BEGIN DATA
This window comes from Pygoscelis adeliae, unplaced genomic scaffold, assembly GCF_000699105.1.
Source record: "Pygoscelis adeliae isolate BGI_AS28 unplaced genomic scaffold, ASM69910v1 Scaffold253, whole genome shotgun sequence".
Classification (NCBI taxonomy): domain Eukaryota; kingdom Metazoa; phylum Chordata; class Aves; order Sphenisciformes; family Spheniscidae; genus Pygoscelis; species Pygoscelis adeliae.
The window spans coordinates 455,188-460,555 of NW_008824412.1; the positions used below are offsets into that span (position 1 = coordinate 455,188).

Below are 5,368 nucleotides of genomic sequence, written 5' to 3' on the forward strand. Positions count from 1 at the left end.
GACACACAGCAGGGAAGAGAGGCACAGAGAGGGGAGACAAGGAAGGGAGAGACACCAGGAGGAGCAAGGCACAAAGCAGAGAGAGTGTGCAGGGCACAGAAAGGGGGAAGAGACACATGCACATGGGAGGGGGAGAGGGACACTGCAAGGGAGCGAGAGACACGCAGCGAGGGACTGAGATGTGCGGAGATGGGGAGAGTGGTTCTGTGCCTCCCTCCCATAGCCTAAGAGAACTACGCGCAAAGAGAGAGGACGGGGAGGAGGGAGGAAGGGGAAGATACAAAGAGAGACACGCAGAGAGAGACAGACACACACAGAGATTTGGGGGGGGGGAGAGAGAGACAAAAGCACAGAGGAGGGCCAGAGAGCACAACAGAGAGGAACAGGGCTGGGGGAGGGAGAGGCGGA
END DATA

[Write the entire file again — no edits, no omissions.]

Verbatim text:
This window comes from Pygoscelis adeliae, unplaced genomic scaffold, assembly GCF_000699105.1.
Source record: "Pygoscelis adeliae isolate BGI_AS28 unplaced genomic scaffold, ASM69910v1 Scaffold253, whole genome shotgun sequence".
Classification (NCBI taxonomy): domain Eukaryota; kingdom Metazoa; phylum Chordata; class Aves; order Sphenisciformes; family Spheniscidae; genus Pygoscelis; species Pygoscelis adeliae.
The window spans coordinates 455,188-460,555 of NW_008824412.1; the positions used below are offsets into that span (position 1 = coordinate 455,188).

Below are 5,368 nucleotides of genomic sequence, written 5' to 3' on the forward strand. Positions count from 1 at the left end.
GACACACAGCAGGGAAGAGAGGCACAGAGAGGGGAGACAAGGAAGGGAGAGACACCAGGAGGAGCAAGGCACAAAGCAGAGAGAGTGTGCAGGGCACAGAAAGGGGGAAGAGACACATGCACATGGGAGGGGGAGAGGGACACTGCAAGGGAGCGAGAGACACGCAGCGAGGGACTGAGATGTGCGGAGATGGGGAGAGTGGTTCTGTGCCTCCCTCCCATAGCCTAAGAGAACTACGCGCAAAGAGAGAGGACGGGGAGGAGGGAGGAAGGGGAAGATACAAAGAGAGACACGCAGAGAGAGACAGACACACACAGAGATTTGGGGGGGGGGAGAGAGAGACAAAAGCACAGAGGAGGGCCAGAGAGCACAACAGAGAGGAACAGGGCTGGGGGAGGGAGAGGCGGA